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Today, was the last full weekend of classes for me. I have one more class to go and I need to finish the preliminary document for my dissertation proposal which is this weekend’s job. There is a faith that comes with this latter effort. When I began, it seemed daunting, but with over 100 pages for the first three sections in place it is more manageable looking.

Along with finishing classes, I will go home and the bulk of my work will be done there. There are challenges in that, as at Gonzaga, I had a particular discipline which was not the case at home before I retired from the classroom. Working full-time and all the other things that life brings, did not always provide time to work at the necessary routine in a disciplined way. Having said this, the shadow of newly found discipline casts a shadow which gives life to it.

Czeslaw Milosz suggested a shadow is what gives something strength to live and I am thinking of discipline and routine that way today as I ready myself for my Sabbath.

The word Faith means when someone sees
A dew-drop or a floating leaf, and knows
That they are, because they have to be.
And even if you dreamed, or closed your eyes
And wished, the world would still be what it was,
And the leaf would still be carried down the river.

It means that when someone’s foot is hurt
By a sharp rock, he also knows that rocks
Are here so they can hurt our feet.
Look, see the long shadow cast by the trees;
And flowers and people throw shadows on the earth:
What has no shadow has no strength to live.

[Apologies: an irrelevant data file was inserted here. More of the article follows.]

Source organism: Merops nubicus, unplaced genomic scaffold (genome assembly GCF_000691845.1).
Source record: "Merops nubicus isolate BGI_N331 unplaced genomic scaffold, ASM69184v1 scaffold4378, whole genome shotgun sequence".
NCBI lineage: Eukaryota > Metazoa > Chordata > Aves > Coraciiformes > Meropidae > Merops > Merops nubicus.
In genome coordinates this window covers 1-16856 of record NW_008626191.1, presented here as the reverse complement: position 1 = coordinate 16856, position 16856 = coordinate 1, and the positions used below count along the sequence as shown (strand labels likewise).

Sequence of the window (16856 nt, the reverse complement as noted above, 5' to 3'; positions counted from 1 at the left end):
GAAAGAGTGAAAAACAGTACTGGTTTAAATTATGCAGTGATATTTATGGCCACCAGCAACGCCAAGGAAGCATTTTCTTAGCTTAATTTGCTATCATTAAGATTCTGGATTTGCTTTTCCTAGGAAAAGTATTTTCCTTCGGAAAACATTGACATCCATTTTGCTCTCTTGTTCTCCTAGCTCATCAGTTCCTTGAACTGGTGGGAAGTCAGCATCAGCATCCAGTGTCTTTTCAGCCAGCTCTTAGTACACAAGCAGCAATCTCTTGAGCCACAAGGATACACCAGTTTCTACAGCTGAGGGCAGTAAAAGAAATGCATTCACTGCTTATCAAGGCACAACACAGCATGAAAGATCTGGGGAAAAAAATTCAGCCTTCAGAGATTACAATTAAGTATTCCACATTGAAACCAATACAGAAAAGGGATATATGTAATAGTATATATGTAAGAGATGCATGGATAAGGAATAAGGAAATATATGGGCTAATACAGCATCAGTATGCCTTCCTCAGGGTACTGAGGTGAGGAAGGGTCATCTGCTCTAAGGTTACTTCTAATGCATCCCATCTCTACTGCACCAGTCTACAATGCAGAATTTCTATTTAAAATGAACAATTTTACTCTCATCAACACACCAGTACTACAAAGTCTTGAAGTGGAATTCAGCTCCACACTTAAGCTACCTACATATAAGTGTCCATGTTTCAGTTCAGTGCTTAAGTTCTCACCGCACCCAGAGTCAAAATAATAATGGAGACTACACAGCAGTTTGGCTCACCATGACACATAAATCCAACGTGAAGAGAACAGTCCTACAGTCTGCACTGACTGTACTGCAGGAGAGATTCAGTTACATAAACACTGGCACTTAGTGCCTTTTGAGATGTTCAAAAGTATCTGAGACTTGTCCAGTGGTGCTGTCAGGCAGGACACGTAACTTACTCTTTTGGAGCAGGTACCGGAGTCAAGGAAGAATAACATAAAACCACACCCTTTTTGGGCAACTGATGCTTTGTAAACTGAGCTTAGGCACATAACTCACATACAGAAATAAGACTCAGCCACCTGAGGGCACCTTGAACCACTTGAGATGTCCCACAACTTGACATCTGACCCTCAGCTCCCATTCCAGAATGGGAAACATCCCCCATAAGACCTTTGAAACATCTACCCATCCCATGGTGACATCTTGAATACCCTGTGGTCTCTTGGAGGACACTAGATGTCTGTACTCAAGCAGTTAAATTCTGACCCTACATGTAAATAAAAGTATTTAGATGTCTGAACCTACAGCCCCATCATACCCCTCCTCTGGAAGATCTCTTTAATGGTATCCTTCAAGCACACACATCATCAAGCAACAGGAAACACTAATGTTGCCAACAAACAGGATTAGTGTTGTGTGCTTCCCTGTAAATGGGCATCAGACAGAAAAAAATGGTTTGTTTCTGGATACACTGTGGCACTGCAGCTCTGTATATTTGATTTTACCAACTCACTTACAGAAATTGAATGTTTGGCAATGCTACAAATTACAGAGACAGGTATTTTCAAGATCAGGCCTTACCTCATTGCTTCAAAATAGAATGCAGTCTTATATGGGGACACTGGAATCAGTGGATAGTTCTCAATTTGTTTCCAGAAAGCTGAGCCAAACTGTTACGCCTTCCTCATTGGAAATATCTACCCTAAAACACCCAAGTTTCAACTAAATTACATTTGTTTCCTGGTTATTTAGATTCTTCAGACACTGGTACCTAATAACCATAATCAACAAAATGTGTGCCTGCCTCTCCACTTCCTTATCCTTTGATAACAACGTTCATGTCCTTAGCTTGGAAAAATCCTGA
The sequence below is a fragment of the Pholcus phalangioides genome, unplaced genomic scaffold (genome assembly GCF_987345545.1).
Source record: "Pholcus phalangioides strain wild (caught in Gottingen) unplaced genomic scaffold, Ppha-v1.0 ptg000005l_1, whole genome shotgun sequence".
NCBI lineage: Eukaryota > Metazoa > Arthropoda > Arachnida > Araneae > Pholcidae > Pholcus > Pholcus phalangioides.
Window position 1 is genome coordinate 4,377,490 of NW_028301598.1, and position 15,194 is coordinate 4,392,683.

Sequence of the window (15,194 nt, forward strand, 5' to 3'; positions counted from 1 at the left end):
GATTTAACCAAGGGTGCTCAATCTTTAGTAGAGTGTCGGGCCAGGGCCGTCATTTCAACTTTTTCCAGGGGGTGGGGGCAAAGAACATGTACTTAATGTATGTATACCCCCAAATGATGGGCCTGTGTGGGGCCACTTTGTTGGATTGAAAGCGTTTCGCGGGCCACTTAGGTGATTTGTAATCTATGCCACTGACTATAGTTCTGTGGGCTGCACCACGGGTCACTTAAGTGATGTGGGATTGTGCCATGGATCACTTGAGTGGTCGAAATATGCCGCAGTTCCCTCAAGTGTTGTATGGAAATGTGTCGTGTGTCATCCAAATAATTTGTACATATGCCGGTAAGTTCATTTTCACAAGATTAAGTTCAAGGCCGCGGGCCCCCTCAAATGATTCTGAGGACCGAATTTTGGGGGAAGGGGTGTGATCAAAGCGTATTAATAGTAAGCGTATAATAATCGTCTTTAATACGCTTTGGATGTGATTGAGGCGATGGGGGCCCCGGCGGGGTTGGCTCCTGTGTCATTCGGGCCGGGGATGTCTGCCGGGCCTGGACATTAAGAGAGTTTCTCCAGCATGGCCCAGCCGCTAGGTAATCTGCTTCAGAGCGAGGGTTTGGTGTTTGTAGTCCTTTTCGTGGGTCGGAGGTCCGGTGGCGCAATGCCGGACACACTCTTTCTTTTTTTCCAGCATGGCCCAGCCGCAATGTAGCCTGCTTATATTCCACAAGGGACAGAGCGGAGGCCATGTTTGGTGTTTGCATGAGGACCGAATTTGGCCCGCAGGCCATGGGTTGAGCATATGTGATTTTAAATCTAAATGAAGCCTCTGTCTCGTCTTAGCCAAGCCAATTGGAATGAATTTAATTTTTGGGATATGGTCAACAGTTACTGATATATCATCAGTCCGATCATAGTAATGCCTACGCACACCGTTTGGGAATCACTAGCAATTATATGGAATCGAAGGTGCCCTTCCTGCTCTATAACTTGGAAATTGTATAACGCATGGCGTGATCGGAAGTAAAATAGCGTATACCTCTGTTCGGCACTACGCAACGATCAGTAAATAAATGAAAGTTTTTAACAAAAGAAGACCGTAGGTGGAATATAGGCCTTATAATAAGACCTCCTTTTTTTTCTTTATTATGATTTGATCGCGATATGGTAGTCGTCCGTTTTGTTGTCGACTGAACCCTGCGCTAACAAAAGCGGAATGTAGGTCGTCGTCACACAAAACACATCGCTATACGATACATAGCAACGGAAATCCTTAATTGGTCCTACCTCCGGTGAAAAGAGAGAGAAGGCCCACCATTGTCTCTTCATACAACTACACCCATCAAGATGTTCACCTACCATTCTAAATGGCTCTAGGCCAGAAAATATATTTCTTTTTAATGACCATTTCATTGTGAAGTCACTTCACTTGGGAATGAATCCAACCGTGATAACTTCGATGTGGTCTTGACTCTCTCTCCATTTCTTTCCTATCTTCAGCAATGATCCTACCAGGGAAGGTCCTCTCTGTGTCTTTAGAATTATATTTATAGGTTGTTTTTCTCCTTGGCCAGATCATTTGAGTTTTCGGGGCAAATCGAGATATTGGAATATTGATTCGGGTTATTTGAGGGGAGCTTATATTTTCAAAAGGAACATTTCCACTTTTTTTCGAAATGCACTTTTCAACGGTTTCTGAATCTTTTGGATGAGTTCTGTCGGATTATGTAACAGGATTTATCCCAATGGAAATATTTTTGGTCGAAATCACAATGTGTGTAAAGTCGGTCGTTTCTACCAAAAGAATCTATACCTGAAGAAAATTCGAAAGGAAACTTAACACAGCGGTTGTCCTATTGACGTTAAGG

About ivonprefontaine

I completed a PhD at Gonzaga University in Spokane, WA. Previously, I taught for 20 years and taught for 15 years in a wonderful hybrid school. My dissertation topic and research were how certain teachers experience becoming who teachers. In teaching and leanring, I am a boundary-crosser who understands moving ahead is a leap of faith. Teaching is a calling and vocation to express who I am as a person. Currently, I am waiting and listening to what calls me next. I am an educator, phenomenologist, scholar, boundary-crosser, published poet, author, parent, grandparent, and spouse.

8 responses »

  1. What an interesting poem. I had never before considered my shadow as an important part of me, but Czeslaw is absolutely correct that it reveals our substance. What kind of shadow am I leaving is a necessary question then that must be answered if I am to please our Father.

    The poem also emphasizes to me that while God grants us many blessings He also expects us to deal with the rocky parts of life because it is the rocks that will strength us; therefore, his final line seems both a summary and a warning to consider what is being said and look within to determine what kind of shadow we have. As always, thanks again for inspirational posts.

    I know you will be glad to be home, as will your family.

    • That is a wonderful set of insights Marie. Thank you for them. The shadows also offer spaces to rest and gather ourselves as we get ready to deal with the rockiness of life.

      • Thank you. Did I hear from you regarding the blessings that come from being in His presence in silence? I can’t remember where that piece of wisdom came from. What you have just said reminded me of it, “spaces to rest and gather ourselves. Spending time alone with Him in awe and reverence. Certainly a challenging call to obediencel

      • I write a bit about the need for silence and various forms of Sabbath so it is possible. You are welcome Marie.

  2. Best to you as you wrap up what you need to do.

  3. Catherine Johnson

    Love that last line. Best wishes!


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